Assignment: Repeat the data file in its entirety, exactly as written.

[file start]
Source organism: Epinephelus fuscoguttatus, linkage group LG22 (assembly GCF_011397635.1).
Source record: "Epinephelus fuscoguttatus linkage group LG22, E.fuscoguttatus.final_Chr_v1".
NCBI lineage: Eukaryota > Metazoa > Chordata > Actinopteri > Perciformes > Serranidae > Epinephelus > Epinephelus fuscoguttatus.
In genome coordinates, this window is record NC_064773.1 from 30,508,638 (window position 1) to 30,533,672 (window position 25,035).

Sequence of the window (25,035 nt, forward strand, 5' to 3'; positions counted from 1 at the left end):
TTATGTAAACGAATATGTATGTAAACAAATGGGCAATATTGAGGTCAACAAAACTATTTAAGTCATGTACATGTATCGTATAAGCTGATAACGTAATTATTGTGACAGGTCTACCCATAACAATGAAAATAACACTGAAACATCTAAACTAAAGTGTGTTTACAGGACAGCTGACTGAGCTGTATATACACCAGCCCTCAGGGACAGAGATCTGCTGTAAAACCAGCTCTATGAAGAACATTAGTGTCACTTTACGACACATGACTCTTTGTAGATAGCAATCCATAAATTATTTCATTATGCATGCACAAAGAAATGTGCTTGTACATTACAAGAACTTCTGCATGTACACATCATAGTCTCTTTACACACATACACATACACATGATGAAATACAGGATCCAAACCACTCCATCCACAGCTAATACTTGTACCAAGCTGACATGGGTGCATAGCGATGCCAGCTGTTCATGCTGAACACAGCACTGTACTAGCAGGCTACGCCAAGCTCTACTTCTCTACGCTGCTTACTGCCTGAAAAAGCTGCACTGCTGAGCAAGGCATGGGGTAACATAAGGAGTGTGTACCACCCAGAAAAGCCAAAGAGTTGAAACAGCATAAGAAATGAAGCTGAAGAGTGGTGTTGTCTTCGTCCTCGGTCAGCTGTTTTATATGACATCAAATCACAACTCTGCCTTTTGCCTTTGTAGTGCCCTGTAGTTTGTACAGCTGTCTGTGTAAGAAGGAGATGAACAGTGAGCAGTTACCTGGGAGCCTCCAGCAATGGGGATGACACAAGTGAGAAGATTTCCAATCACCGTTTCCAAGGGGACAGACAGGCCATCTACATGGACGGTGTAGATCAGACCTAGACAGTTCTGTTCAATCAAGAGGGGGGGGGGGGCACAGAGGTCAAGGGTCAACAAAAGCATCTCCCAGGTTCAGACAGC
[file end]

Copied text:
Source organism: Epinephelus fuscoguttatus, linkage group LG22 (assembly GCF_011397635.1).
Source record: "Epinephelus fuscoguttatus linkage group LG22, E.fuscoguttatus.final_Chr_v1".
NCBI lineage: Eukaryota > Metazoa > Chordata > Actinopteri > Perciformes > Serranidae > Epinephelus > Epinephelus fuscoguttatus.
In genome coordinates, this window is record NC_064773.1 from 30,508,638 (window position 1) to 30,533,672 (window position 25,035).

Sequence of the window (25,035 nt, forward strand, 5' to 3'; positions counted from 1 at the left end):
TTATGTAAACGAATATGTATGTAAACAAATGGGCAATATTGAGGTCAACAAAACTATTTAAGTCATGTACATGTATCGTATAAGCTGATAACGTAATTATTGTGACAGGTCTACCCATAACAATGAAAATAACACTGAAACATCTAAACTAAAGTGTGTTTACAGGACAGCTGACTGAGCTGTATATACACCAGCCCTCAGGGACAGAGATCTGCTGTAAAACCAGCTCTATGAAGAACATTAGTGTCACTTTACGACACATGACTCTTTGTAGATAGCAATCCATAAATTATTTCATTATGCATGCACAAAGAAATGTGCTTGTACATTACAAGAACTTCTGCATGTACACATCATAGTCTCTTTACACACATACACATACACATGATGAAATACAGGATCCAAACCACTCCATCCACAGCTAATACTTGTACCAAGCTGACATGGGTGCATAGCGATGCCAGCTGTTCATGCTGAACACAGCACTGTACTAGCAGGCTACGCCAAGCTCTACTTCTCTACGCTGCTTACTGCCTGAAAAAGCTGCACTGCTGAGCAAGGCATGGGGTAACATAAGGAGTGTGTACCACCCAGAAAAGCCAAAGAGTTGAAACAGCATAAGAAATGAAGCTGAAGAGTGGTGTTGTCTTCGTCCTCGGTCAGCTGTTTTATATGACATCAAATCACAACTCTGCCTTTTGCCTTTGTAGTGCCCTGTAGTTTGTACAGCTGTCTGTGTAAGAAGGAGATGAACAGTGAGCAGTTACCTGGGAGCCTCCAGCAATGGGGATGACACAAGTGAGAAGATTTCCAATCACCGTTTCCAAGGGGACAGACAGGCCATCTACATGGACGGTGTAGATCAGACCTAGACAGTTCTGTTCAATCAAGAGGGGGGGGGGGGCACAGAGGTCAAGGGTCAACAAAAGCATCTCCCAGGTTCAGACAGC